11. ^ Chauve, Claude (1998). "The poultry red mite Dermanyssus gallinae (De Geer, 1778): Current situation and future prospects for control". Veterinary Parasitology. 79 (3): 239–245. doi:10.1016/S0304-4017(98)00167-8.
  12. ^ George, D.R.; Shiel, R.S.; Appleby, W.G.C.; Knox, A.; Guy, J.H. (2010). "In vitro and in vivo acaricidal activity and residual toxicity of spinosad to the poultry red mite, Dermanyssus gallinae". Veterinary Parasitology. 173 (3–4): 307–316. doi:10.1016/j.vetpar.2010.06.035. PMID 20655147.
  13. ^ a b Brauneis, Maria D.; Zoller, Hartmut; Williams, Heike; Zschiesche, Eva; Heckeroth, Anja R. (2017). "The acaricidal speed of kill of orally administered fluralaner against poultry red mites (Dermanyssus gallinae) on laying hens and its impact on mite reproduction". Parasites & Vectors. 10 (1): 594. doi:10.1186/s13071-017-2534-5. PMC 5712167. PMID 29197422.
  14. ^ Zeman, P. (1987). "Systemic efficacy of ivermectin against Dermanyssus gallinae (De Geer, 1778) in fowls". Veterinary Parasitology. 23 (1–2): 141–146. doi:10.1016/0304-4017(87)90032-X.
  15. ^ Harrington, David; Canales, Mario; de la Fuente, José; De Luna, Carlos; Robinson, Karen; Guy, Jonathan; Sparagano, Olivier (2009). "Immunisation with recombinant proteins subolesin and Bm86 for the control of Dermanyssus gallinae in poultry". Vaccine. 27 (30): 4056–4063. doi:10.1016/j.vaccine.2009.04.014. PMID 19501789.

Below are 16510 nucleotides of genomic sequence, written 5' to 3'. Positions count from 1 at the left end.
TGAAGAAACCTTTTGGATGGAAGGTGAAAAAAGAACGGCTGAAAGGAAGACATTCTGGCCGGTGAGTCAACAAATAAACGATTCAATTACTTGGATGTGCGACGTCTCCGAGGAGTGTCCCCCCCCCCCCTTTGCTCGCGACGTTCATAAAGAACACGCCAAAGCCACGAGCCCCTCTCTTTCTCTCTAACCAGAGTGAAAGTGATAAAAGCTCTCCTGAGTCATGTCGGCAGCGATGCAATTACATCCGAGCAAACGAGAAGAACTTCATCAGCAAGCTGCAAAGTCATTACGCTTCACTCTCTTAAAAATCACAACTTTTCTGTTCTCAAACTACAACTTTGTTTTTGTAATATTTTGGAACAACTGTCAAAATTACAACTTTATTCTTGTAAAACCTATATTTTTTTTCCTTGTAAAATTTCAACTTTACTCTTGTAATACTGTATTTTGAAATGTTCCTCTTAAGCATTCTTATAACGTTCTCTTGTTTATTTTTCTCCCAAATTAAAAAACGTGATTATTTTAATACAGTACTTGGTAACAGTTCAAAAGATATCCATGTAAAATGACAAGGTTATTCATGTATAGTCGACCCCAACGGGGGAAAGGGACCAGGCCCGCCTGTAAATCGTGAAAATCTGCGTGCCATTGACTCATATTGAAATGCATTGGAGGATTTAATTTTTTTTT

16. ^ a b George DR, Finn RD, Graham KM, Mul MF, Maurer V, Moro CV, Sparagano OA (March 2015). "Should the poultry red mite Dermanyssus gallinae be of wider concern for veterinary and medical science?". Parasites & Vectors. 8: 178. doi:10.1186/s13071-015-0768-7. PMC 4377040. PMID 25884317.
  17. ^ a b James WD, Berger T, Elston D (2015). "Parasitic infestations, stings and bites: Gamasoidosis". Andrews' Diseases of the Skin: Clinical Dermatology (12 ed.). Elsevier Health Sciences. p. 446. ISBN 9780323319690.
  18. ^ Kos L, Galbraith S (2011). "Infections and infestations". In Schachner LA, Hansen RC. Pediatric dermatology (4th ed.). St. Louis, Mo.: Mosby/Elsevier. pp. 1576–1578. ISBN 9780723436652.
  19. ^ Rosen, S.; Yeruham, I.; Braverman, Y. (2002). "Dermatitis in humans associated with the mites Pyemotes tritici, Dermanyssus gallinae, Ornithonyssus bacoti and Androlaelaps casalis in Israel". Medical and Veterinary Entomology. 16 (4): 442–444. doi:10.1046/j.1365-2915.2002.00386.x.
  20. ^ Ishka, Jane (2016). The Year of the Mite. Bitingduck Press. ISBN 9781938463433.[page needed]
  21. ^ Paterson S (2009). "Dermanyssus gallinae". Manual of skin diseases of the dog and cat (2nd ed.). Chichester: John Wiley & Sons. pp. 118–119. ISBN 9781444309324.

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Classification